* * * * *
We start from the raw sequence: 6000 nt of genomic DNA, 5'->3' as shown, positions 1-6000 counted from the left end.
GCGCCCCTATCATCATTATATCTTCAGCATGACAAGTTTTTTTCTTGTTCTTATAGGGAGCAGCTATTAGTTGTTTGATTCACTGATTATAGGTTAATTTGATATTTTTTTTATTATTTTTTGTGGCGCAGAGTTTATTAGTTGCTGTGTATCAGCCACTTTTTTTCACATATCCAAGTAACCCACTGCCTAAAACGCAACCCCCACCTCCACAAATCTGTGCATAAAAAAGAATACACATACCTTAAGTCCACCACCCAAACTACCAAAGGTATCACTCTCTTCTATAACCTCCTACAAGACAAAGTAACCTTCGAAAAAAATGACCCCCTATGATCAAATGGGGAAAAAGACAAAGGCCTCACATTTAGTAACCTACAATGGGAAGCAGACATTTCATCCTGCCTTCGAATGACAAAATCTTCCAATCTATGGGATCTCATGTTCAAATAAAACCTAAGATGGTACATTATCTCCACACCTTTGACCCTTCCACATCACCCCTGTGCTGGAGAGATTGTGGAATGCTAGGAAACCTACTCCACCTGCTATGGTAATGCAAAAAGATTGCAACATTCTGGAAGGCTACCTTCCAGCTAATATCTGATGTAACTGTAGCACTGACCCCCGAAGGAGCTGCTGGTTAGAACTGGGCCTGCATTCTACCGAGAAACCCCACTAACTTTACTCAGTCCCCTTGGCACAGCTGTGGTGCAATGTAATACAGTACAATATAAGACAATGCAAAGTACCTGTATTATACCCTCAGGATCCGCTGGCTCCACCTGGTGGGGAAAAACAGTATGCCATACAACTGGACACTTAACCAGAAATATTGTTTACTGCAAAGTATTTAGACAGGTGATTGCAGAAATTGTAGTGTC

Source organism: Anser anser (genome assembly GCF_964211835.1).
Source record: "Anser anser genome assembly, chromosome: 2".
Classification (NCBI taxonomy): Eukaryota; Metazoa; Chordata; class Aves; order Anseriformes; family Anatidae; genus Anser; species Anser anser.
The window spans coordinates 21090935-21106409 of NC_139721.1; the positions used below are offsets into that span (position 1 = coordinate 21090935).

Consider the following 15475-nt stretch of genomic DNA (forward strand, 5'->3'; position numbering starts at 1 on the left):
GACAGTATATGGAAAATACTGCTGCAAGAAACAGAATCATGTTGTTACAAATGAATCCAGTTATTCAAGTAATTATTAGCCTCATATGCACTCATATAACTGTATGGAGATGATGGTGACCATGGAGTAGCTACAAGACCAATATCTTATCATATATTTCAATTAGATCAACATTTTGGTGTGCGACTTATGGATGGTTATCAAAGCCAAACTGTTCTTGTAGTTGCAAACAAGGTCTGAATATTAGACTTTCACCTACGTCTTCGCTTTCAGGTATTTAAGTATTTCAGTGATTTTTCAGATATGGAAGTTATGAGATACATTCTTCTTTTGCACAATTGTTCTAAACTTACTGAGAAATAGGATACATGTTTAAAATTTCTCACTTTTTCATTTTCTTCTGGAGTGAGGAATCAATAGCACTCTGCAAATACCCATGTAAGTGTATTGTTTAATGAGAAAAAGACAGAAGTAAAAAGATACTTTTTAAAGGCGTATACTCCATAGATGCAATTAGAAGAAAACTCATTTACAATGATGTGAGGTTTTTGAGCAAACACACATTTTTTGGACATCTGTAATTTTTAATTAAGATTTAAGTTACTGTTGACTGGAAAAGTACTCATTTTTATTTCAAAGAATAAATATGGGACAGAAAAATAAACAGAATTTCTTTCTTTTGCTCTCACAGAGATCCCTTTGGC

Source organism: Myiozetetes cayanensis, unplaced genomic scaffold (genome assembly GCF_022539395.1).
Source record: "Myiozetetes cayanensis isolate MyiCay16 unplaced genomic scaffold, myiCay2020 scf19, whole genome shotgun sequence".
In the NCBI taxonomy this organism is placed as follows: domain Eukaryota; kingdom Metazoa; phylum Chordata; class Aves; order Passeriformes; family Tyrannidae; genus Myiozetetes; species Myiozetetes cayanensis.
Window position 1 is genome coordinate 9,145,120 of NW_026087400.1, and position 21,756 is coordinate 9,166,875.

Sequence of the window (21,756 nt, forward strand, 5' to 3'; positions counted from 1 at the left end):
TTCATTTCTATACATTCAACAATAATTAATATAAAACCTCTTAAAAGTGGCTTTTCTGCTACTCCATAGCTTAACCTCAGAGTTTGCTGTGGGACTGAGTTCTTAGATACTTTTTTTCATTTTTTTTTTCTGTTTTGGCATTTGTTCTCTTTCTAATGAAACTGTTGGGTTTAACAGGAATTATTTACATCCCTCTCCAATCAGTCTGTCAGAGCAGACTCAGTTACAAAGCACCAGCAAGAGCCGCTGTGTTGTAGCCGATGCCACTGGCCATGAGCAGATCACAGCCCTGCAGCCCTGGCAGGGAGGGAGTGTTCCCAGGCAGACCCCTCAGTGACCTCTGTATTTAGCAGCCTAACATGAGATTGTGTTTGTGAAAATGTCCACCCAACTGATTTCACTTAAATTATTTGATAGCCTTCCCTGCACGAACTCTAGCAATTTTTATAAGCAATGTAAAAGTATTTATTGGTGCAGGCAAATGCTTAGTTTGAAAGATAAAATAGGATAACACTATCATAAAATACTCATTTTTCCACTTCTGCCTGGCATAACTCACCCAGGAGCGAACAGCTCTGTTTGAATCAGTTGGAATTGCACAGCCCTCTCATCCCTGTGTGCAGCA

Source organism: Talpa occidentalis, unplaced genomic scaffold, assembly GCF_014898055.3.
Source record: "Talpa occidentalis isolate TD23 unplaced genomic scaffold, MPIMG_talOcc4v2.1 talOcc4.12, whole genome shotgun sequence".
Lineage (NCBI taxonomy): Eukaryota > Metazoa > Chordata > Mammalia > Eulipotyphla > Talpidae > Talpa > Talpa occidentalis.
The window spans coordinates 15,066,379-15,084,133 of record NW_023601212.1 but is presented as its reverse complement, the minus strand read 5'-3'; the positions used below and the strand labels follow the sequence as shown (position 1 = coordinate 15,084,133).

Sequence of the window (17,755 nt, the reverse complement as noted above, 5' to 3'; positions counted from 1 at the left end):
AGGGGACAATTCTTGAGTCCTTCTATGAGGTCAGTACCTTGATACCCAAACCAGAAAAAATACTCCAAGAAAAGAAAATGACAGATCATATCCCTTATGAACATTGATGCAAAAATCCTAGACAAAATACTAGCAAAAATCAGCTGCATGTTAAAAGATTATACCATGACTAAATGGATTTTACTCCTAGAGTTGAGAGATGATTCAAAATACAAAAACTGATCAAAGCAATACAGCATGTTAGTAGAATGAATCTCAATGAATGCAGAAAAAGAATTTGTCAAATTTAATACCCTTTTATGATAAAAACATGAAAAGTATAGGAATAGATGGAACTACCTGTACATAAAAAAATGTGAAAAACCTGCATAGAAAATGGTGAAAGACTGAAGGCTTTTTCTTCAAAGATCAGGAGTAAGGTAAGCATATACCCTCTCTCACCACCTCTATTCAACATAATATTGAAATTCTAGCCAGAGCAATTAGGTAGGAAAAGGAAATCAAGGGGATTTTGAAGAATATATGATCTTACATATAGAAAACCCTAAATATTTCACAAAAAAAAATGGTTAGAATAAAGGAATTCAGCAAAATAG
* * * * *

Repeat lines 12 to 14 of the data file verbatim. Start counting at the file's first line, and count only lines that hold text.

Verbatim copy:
Window position 1 is genome coordinate 9,145,120 of NW_026087400.1, and position 21,756 is coordinate 9,166,875.

Sequence of the window (21,756 nt, forward strand, 5' to 3'; positions counted from 1 at the left end):
TTCATTTCTATACATTCAACAATAATTAATATAAAACCTCTTAAAAGTGGCTTTTCTGCTACTCCATAGCTTAACCTCAGAGTTTGCTGTGGGACTGAGTTCTTAGATACTTTTTTTCATTTTTTTTTTCTGTTTTGGCATTTGTTCTCTTTCTAATGAAACTGTTGGGTTTAACAGGAATTATTTACATCCCTCTCCAATCAGTCTGTCAGAGCAGACTCAGTTACAAAGCACCAGCAAGAGCCGCTGTGTTGTAGCCGATGCCACTGGCCATGAGCAGATCACAGCCCTGCAGCCCTGGCAGGGAGGGAGTGTTCCCAGGCAGACCCCTCAGTGACCTCTGTATTTAGCAGCCTAACATGAGATTGTGTTTGTGAAAATGTCCACCCAACTGATTTCACTTAAATTATTTGATAGCCTTCCCTGCACGAACTCTAGCAATTTTTATAAGCAATGTAAAAGTATTTATTGGTGCAGGCAAATGCTTAGTTTGAAAGATAAAATAGGATAACACTATCATAAAATACTCATTTTTCCACTTCTGCCTGGCATAACTCACCCAGGAGCGAACAGCTCTGTTTGAATCAGTTGGAATTGCACAGCCCTCTCATCCCTGTGTGCAGCA